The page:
The UK steel industry has been in decline for several years now. Not only have British steel producers been undercut by China, which produces more than half the world’s steel, but increasing steel capability in rapidly developing nations like Brazil and India has sapped away demand from the global south.
The UK’s steel industry is historic however, one of the pillars of the global industrial revolution. To this day, steel remains fastened to the identities of the towns and cities that were once epicentres of steelmaking. A match between Sheffield’s two football teams – Sheffield United and Sheffield Wednesday – is still called the Steel City derby.
But an industry in decline is not necessarily an industry dwindling in importance; government officials working on plans to bail out Liberty Steel in the event of its collapse could attest to that.
The future of the steelmaker was thrown into doubt when its primary financer, Greensill Capital, filed for administration, risking thousands of British steelworkers’ jobs in the process. As the government mulls running the company with state funds until a buyer is found, and shadow business secretary Ed Miliband urges the government to consider nationalising Liberty Steel to save “crucial jobs”, the future of the UK steel industry looks to be at a crossroads.
A need for change
Demand for British-made steel fell roughly 45% in the first half of 2020, exacerbated by the effects of Covid-19 across the globe. In addition, the UK’s two blast furnace-based producers are both at key moments in their investment cycles, with decisions soon to be made on their future.
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With this in mind, think tank Common Wealth argues that “now is the time for ambition”, and has urged the UK Government to step up to secure a thriving future for UK steel by putting it on a pathway to net-zero.
Globally, steel production is responsible for 9% of greenhouse gas emissions. Of emissions from British industry in 2018, 15% were produced by the steel sector – equivalent to 11.5Mt of carbon dioxide.
In the UK’s Sixth Carbon Budget, recently published by the Committee on Climate Change, it was suggested that the government adopt a target for ore-based steelmaking to reach near-zero emissions by 2035 – the previous recommendation was a 95% reduction by 2040.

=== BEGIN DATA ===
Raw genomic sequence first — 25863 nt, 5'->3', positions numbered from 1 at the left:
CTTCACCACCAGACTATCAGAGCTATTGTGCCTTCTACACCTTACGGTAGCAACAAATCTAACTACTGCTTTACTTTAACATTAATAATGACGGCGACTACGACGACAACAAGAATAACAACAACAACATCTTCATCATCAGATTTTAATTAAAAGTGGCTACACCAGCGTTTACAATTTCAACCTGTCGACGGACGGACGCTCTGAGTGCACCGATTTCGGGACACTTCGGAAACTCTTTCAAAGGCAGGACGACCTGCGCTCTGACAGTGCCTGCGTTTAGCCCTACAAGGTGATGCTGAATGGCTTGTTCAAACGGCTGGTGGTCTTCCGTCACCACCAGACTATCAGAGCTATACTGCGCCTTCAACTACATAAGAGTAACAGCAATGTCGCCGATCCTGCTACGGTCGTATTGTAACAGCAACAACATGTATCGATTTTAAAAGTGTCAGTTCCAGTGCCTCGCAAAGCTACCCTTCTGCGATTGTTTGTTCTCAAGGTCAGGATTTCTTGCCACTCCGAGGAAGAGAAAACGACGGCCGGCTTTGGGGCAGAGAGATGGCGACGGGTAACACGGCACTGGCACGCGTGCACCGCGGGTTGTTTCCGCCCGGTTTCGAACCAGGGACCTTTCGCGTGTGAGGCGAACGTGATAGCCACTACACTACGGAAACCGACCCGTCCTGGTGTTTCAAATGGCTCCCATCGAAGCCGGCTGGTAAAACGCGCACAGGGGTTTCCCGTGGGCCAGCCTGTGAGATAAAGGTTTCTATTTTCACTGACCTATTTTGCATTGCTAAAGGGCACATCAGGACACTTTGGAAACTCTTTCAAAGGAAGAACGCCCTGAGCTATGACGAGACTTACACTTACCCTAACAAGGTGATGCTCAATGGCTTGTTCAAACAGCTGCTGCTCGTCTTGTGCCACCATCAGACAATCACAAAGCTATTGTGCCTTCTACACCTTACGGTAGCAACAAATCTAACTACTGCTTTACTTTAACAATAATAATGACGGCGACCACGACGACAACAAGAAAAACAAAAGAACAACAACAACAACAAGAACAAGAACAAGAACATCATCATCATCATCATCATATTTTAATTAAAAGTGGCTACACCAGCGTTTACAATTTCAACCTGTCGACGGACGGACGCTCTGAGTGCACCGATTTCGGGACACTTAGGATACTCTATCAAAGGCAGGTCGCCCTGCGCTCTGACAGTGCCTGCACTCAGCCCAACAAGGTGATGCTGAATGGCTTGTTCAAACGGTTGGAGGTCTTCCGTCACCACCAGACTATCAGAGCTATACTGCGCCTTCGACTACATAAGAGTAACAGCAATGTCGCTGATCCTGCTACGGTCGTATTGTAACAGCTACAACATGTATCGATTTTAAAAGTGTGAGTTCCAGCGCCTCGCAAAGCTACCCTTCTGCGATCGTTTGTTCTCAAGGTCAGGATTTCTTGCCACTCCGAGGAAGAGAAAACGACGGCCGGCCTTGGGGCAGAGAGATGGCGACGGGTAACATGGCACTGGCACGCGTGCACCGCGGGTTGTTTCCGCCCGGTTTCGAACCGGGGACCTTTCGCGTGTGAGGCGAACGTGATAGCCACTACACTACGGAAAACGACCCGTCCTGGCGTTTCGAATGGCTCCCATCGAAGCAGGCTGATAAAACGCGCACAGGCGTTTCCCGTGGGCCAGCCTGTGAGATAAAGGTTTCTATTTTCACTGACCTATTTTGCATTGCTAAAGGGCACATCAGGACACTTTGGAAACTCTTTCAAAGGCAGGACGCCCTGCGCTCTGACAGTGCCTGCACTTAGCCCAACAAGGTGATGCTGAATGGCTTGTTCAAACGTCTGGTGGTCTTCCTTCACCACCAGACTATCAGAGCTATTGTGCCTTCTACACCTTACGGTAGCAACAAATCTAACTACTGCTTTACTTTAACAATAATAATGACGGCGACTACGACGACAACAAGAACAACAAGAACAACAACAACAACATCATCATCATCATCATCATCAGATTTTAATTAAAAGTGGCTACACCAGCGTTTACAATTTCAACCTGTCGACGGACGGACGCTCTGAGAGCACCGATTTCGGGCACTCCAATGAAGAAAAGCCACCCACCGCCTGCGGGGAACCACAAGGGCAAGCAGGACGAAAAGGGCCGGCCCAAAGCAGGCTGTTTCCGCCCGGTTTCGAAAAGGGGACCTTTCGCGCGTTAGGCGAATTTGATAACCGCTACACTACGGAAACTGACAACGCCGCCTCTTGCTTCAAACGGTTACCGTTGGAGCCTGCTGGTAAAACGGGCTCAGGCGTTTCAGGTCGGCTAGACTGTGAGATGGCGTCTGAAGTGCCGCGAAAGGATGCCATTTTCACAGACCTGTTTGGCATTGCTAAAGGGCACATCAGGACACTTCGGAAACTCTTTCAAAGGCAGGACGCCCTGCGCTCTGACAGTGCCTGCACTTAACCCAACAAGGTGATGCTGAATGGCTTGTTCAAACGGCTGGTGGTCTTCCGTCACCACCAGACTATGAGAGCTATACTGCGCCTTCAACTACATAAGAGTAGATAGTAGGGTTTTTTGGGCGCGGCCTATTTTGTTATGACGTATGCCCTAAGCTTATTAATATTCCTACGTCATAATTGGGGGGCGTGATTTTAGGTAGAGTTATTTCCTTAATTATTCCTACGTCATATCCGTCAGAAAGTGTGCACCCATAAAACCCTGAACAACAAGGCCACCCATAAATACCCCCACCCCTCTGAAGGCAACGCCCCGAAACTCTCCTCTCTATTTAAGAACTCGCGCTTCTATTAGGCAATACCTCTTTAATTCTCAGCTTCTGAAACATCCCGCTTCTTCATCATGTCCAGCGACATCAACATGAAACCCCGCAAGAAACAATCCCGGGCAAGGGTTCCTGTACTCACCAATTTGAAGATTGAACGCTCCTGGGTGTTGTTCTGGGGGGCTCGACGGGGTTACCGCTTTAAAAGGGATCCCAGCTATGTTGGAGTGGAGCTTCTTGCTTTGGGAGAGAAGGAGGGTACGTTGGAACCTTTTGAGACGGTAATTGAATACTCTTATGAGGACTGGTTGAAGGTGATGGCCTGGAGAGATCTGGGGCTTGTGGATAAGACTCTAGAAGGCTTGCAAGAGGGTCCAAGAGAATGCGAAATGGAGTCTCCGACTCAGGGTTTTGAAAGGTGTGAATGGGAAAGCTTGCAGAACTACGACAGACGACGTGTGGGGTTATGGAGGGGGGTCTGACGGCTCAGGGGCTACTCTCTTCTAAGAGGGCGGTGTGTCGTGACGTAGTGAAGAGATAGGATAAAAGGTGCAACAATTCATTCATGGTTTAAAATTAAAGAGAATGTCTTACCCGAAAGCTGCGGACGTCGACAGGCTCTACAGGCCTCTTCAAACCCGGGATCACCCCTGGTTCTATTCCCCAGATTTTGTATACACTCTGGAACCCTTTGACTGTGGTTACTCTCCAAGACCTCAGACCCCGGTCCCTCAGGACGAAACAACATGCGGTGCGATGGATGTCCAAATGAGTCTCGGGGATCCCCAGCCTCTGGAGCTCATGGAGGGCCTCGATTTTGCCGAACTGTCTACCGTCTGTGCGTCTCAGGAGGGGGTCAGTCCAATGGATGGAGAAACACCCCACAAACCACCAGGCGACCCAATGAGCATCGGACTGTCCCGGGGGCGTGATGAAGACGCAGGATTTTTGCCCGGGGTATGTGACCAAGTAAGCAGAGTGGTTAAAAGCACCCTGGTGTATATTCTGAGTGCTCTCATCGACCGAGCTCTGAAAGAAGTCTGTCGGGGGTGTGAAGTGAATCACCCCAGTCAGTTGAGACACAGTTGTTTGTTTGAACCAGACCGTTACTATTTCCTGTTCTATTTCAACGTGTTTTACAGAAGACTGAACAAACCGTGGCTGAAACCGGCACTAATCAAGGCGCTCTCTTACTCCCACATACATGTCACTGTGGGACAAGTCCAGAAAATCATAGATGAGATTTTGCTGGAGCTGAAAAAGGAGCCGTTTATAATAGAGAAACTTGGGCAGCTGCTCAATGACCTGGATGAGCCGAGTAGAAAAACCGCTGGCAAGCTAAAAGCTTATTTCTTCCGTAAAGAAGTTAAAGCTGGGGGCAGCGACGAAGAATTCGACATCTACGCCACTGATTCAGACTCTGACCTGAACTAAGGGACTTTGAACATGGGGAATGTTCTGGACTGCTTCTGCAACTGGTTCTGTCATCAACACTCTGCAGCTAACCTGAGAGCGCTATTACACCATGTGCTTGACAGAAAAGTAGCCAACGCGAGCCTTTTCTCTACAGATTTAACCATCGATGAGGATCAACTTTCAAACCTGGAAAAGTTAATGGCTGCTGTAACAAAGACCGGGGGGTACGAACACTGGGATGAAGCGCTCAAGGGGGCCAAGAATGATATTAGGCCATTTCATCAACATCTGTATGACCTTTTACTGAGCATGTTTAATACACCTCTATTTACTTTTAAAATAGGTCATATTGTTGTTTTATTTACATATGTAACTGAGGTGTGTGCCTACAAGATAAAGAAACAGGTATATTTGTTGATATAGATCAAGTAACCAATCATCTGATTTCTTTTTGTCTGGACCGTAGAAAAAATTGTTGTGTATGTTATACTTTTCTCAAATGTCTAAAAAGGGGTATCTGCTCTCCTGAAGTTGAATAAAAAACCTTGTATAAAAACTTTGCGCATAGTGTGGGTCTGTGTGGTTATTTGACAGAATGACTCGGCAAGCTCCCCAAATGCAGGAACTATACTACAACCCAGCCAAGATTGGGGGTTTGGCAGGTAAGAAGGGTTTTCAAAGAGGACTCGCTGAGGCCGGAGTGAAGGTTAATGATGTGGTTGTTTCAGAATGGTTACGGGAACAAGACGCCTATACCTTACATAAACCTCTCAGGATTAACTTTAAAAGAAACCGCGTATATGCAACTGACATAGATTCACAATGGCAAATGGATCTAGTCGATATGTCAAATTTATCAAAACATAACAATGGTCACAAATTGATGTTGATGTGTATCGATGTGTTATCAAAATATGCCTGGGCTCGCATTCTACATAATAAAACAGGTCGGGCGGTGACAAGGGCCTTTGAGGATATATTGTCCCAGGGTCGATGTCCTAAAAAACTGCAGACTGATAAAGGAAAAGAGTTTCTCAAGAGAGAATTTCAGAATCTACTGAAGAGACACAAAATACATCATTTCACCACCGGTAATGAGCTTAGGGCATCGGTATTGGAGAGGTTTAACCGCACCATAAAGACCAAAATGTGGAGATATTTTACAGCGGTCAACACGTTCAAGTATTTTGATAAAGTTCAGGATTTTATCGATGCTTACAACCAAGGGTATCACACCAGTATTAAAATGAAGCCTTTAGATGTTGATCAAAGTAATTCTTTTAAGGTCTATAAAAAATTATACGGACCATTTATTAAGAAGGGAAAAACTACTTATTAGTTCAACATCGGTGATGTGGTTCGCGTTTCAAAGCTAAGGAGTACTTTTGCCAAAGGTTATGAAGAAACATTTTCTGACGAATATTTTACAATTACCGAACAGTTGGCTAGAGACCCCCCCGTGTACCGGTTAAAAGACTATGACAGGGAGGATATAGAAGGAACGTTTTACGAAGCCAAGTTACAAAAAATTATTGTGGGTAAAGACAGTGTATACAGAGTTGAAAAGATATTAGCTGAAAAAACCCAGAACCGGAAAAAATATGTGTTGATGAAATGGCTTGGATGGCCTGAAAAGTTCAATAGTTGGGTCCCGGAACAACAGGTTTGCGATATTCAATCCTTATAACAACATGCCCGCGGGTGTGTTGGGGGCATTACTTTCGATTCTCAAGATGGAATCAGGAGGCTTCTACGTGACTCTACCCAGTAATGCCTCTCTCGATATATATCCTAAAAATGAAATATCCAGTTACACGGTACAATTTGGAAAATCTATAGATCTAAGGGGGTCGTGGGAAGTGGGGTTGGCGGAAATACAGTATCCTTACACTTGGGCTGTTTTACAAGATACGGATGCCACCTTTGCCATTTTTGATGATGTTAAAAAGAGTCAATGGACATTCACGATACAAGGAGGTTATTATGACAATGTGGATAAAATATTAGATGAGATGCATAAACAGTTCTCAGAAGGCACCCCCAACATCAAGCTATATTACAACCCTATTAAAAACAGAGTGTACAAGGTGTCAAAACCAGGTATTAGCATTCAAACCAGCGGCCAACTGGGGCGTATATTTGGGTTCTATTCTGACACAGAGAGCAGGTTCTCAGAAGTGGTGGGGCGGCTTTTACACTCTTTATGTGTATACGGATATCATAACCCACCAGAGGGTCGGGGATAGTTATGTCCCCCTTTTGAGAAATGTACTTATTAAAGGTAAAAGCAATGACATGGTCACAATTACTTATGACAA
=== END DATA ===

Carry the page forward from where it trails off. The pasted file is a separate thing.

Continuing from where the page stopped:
A green future?
In a project looking into means of greening the UK steel industry, Common Wealth said that the UK cannot deliver on its net-zero commitments without a credible plan to decarbonise steelmaking. It proposes a step-change in policy and investment, with a deliverable pathway to net-zero likely involving a combination of technologies – from replacing coking coal with hydrogen in blast furnaces to the use of carbon capture and storage, green energy supplies, and more.
“Green steel is the industry’s future,” Common Wealth director Mathew Lawrence says. “Accounting for almost a tenth of global emissions, and with steel products vital to the industries and infrastructures of the future, we need bold action.
“If the UK can put its steel sector on the pathway to low-carbon production, the benefits are multiple: retaining and growing a key industry that provides good work and high value outputs; strengthening the UK’s industrial supply chains; and reducing emissions.”
Common Wealth highlighted the importance of steel as a regional economic contributor. With the Conservative Party winning the 2019 General Election with a promise of “levelling up” the country, the government’s agenda may require nurturing the steel sector rather than abandoning it – especially in the wake of Covid-19.
Inaction isn’t an option
Common Wealth disputes alternatives for the future of the UK steel sector – one of which is allowing the existing blast furnaces to close and replacing them with electric arc furnaces for secondary production. This has been opposed by trade unions in the UK, with Community Union last year saying that moving away from blast furnace production would leave the sector unable to produce “a range of specialist steels”, in addition to causing job losses.
This proposal also fails to account for the fact that the UK would continue to need primary steel, and without domestic production this would need to be imported – producing more emissions per tonne than a domestic supply would in the first place.
Steel is a vital component across industries, not least forming a major component for wind turbines and other renewable energy technologies; global steel demand is forecast to increase more than a third by 2050 as green transitions ramp up. Rather than cutting carbon emissions by closing blast furnaces, the UK would simply be making them somebody else’s problem.
Despite this, electric arc furnaces remain the most viable alternative technology for steelmaking. Systems like direct electrolysis, where iron ore is turned directly into steel using electricity, is a long way from being commercially viable – and time is of the essence if the UK is to make strides towards its decarbonisation goals.
“Securing a green and thriving future for the steel industry requires bold action now,” says Lawrence. “That means investment in the technologies and processes that can decarbonise production, a critical role for trade unions in shaping a just transition, and an industrial strategy that provides support and demand for low-carbon steel in the coming decades.
“Unlike Germany and Sweden, which are racing toward a green future for the sector, we are still on the starting blocks; it is time the UK got serious and put green steel at the heart of its recovery agenda.”